The GrowSmarter Project and fast-charging infrastructure experience in Stockholm

GrowSmarter is focusing on the energy efficient and environmentally sound renovation of buildings. In connection to this there are quite a few mobility solutions that complement smarter and more environmentally- and energy-efficient transportation. One of the components of this project is the implementation of local electric charging infrastructure that constitutes the backbone of electric private vehicles, be it for public fleet, private use or car-sharing schemes. Currently in deployment in Stockholm and Barcelona – based on several preliminary studies, cross benefit analysis and urban mapping – these infrastructures will serve as an incentive for citizens to change their lifestyle toward a more sustainable urban transportation system. It will improve urban mobility in terms of energy efficiency and environmental performance for air quality and noise reduction.

In an interview for Eurotransport, Eva Sunnerstedt – Project Coordinator at the City of Stockholm – outlines the current opportunities and challenges faced locally for the full deployment of a smart cities solution in urban transportation.

Is fast-charging identified as a key component in your local electromobility plan? If so, how does it contribute to the Smart City concept?

Electric vehicles and charging are part of the smart mobility solutions in GrowSmarter. Fast-charging is currently being installed for public use on public land in Stockholm and Barcelona. It is one component in the electro mobility plan for Stockholm. However, it is not a key component: what is required for a full uptake of the local market will first and foremost be home and office charging – generally where most cars are parked. As such, fast-charging is complementary to the general Smart Cities scheme.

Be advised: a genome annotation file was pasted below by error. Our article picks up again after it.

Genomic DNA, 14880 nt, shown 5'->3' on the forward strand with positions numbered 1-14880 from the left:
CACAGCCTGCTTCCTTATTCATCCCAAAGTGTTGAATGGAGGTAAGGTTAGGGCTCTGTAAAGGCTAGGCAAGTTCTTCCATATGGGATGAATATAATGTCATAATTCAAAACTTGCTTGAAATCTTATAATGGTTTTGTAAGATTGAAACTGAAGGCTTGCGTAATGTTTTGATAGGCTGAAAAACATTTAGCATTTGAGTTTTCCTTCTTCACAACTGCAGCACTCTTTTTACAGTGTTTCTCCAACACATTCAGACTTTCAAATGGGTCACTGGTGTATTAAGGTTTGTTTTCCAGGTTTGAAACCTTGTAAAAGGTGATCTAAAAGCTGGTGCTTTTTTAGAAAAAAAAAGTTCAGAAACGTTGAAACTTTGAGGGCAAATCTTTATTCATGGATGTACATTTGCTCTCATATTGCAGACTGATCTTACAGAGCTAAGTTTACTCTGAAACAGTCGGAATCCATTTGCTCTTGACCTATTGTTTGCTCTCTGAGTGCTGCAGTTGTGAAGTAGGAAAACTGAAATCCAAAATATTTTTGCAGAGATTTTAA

What are the current challenges you face locally for fast-charging deployment?

Road signs to mark the place is complicated in Sweden. The accurate road signs are not the ones we would like to have. It is quite difficult to know how much fast-charging is needed and where the best locations are – taking all issues into consideration. Legal aspects on how to allow private operators to put up charging on public land are also not entirely clear, although different solutions can be applied in this particular case.

Bearing in mind the costs of deploying electric charging infrastructure in cities, one solution is to opt for private partners and outsource the infrastructure costs and its revenues. But is there really a business case for fast-charging infrastructure?